Last night I had set myself the task of getting into the top 150 overall at the Enduro World Series in La Thuile, I had everything on my side, Jerome Clementz’s very own race bike, pro team kit and all the support I needed from the Cannondale Overmountain team. But that was doing me no good right now as I tried to claw my way up out of the deep ditch on the final stage. Trees grabbed tenaciously to the bike as I tried to drag it free, and twice I was showered with dust as riders I had worked so hard to overtake, charged on by, each glad it was not them down the bank. I could not believe I had had such a time consuming crash just 3 minutes from the finish. Right, it was ‘do or die’ time!
As I crossed the line I was totally spent, the final uphill sprint, hot on the tail of a powerful Swede, Olle Wedin, had all but killed me. I simply had to keep pushing, after all the support that the team had given me I had to give it everything on those final agonizing meters. I was breathing like a maniac but no oxygen seemed to be getting to my lungs, I had never pushed so hard against my own limited redline. I buried myself on that hill and together we passed 3 struggling riders. I knew I was not a fast racer but I was damn well going to give it everything. The crash had robbed me of at least 20 seconds and I knew that they were seconds I could not spare, the rest of the stage would have to be a frantic, out-of-control chase, hunting down those I had previously passed.
As I passed the finish line, I knew I had blown my goal of a top 150. I had foolishly ignored Jerome’s advice to go steady on the technical sections and work hard on the flats and climbs, instead I had pushed beyond my skill level in the steep final section, and paid the price. For the next hour I did not dare look at my phone for the results, but when the last rider crossed the line, I checked. As I scrolled down through the overall list it got scarily close to my target. And there it was, my name in position 149! Now, I hang around with some very fast international racers, all trying to get results in single figures, and 149 would be a terrible day for them, but I was stoked. I was unfit and had never got much better than a top 200, and that was when the field was much less competitive. I was delighted to have hit my target, and it was all down to the support of the Overmountain team.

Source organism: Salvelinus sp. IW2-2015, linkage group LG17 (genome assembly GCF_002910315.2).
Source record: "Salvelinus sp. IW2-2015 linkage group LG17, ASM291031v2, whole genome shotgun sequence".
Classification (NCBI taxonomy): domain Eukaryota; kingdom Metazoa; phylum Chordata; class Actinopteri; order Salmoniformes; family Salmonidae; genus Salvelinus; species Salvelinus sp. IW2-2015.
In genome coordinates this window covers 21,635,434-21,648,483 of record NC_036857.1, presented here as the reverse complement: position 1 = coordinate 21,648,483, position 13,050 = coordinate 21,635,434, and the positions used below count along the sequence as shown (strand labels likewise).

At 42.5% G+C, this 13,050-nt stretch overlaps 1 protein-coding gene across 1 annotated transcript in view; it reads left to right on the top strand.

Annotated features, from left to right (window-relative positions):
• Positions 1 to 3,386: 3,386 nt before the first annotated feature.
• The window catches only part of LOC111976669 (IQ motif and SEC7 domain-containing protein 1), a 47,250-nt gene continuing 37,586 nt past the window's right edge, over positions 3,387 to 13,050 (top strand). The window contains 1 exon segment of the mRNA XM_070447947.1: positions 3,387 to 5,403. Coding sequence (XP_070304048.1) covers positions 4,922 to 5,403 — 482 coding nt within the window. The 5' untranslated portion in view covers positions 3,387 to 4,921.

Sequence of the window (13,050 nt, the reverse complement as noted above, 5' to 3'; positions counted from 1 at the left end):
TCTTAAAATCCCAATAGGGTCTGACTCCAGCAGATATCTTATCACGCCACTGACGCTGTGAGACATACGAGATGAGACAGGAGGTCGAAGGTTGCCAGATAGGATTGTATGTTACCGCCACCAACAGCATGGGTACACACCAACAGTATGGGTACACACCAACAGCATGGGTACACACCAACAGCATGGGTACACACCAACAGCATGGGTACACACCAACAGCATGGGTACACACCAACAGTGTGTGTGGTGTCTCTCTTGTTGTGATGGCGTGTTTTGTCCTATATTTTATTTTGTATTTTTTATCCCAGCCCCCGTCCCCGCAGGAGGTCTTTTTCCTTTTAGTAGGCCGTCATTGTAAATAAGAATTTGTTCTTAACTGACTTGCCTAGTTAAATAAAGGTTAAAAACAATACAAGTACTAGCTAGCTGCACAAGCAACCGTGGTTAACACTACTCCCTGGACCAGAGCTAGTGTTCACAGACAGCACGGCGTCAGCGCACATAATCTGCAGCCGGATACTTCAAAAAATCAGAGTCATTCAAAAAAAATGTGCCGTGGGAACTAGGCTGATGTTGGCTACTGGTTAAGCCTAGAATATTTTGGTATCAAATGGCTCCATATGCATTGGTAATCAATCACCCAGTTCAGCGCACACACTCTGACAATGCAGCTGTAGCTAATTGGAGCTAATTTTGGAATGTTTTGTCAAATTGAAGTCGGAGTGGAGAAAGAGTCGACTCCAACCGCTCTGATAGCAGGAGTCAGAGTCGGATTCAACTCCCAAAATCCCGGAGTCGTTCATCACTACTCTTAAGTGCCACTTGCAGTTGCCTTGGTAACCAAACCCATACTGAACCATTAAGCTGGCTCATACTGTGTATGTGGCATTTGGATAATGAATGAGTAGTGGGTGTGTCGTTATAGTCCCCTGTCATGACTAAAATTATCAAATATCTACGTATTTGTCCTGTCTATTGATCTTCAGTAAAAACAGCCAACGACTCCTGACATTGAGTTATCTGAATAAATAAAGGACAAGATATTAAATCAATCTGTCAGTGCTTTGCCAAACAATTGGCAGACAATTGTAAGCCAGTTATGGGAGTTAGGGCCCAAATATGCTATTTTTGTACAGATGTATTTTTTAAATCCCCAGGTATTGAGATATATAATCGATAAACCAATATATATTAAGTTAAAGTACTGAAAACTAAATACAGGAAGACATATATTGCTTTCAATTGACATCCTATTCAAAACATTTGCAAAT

So what had it been like riding for the Cannondale Overmountain team, under the guidance of Jerome himself? Of course, the bike had been amazing, for the entire weekend Matteo, despite my repeated attempts to break things, had kept the Cannondale Jekyll in perfect working order. Not once did it creak, squeak or grind, it looked like a new bike every morning and the setup was perfect, and it is such a capable bike. It was a huge advantage not to have to worry about the bike all weekend, at the end of every day I would sheepishly hand over the muddy, wet machine and in the morning it would be sitting there, on the A-frame, looking showroom fresh. The indexing was always razor sharp and everything worked perfectly. There was an endless supply of coffee on offer from the team camper (Matteo takes his espressos seriously) and Jerome passed on some amazing riding tips. With my current level of fitness, I felt like I could not totally exploit his advice, but they are lessons that will stick with me forever. Daniel the team manager made sure I had all the kit I needed, and along with the gear supplied by Jerome’s partners, Mavic, Julbo, and Garmin, it was a ‘fresh kit day’, every day!
But in the end, the experience was far more than I had expected, going beyond a great bike and good kit. The Cannondale Overmountain team had taken me under their wing, like an extended family. Matteo the mechanic did everything he could to ensure that I had all the help I needed, Jerome and Pauline were there every step to give me advice on racing tactics, and even cooked the essential porridge. Ben Cruz was always on hand for some sharp humour and it was awesome to see him take 18th overall, a real racer. And a big thanks needs to go to the Team Manager, Daniel who set all this up, and gave me the unique opportunity. My teammates had become friends and it was an eye-opening experience in to what goes into putting a rider on top of the podium.
And that leaves us with the big misunderstanding in the sport of enduro, the ‘them and us’ hypothesis. I must admit to being nervous leading up to the weekend, but there was no elitism or rivalry, simply a bunch of folk working really hard to support their riders. A steady stream of privateers popped into the pit tent throughout the weekend, looking for support and in every case they were happily helped. Jerome, Ben, Pauline and Matteo were always happy to stop and chat to other riders and fans. For sure, they have better access to spare parts and a budget for travel, but it is still just a group of people who love riding their bikes. When you are next passing the Overmountain pits, be sure to stop by and say hello, you can even check out the scratches I probably left on bike. It was an amazing experience being treated like Jerome for a weekend, but I think his job is safe!
Words: Trev Worsey
Photos: Trev Worsey and Copyright www.reuiller.com
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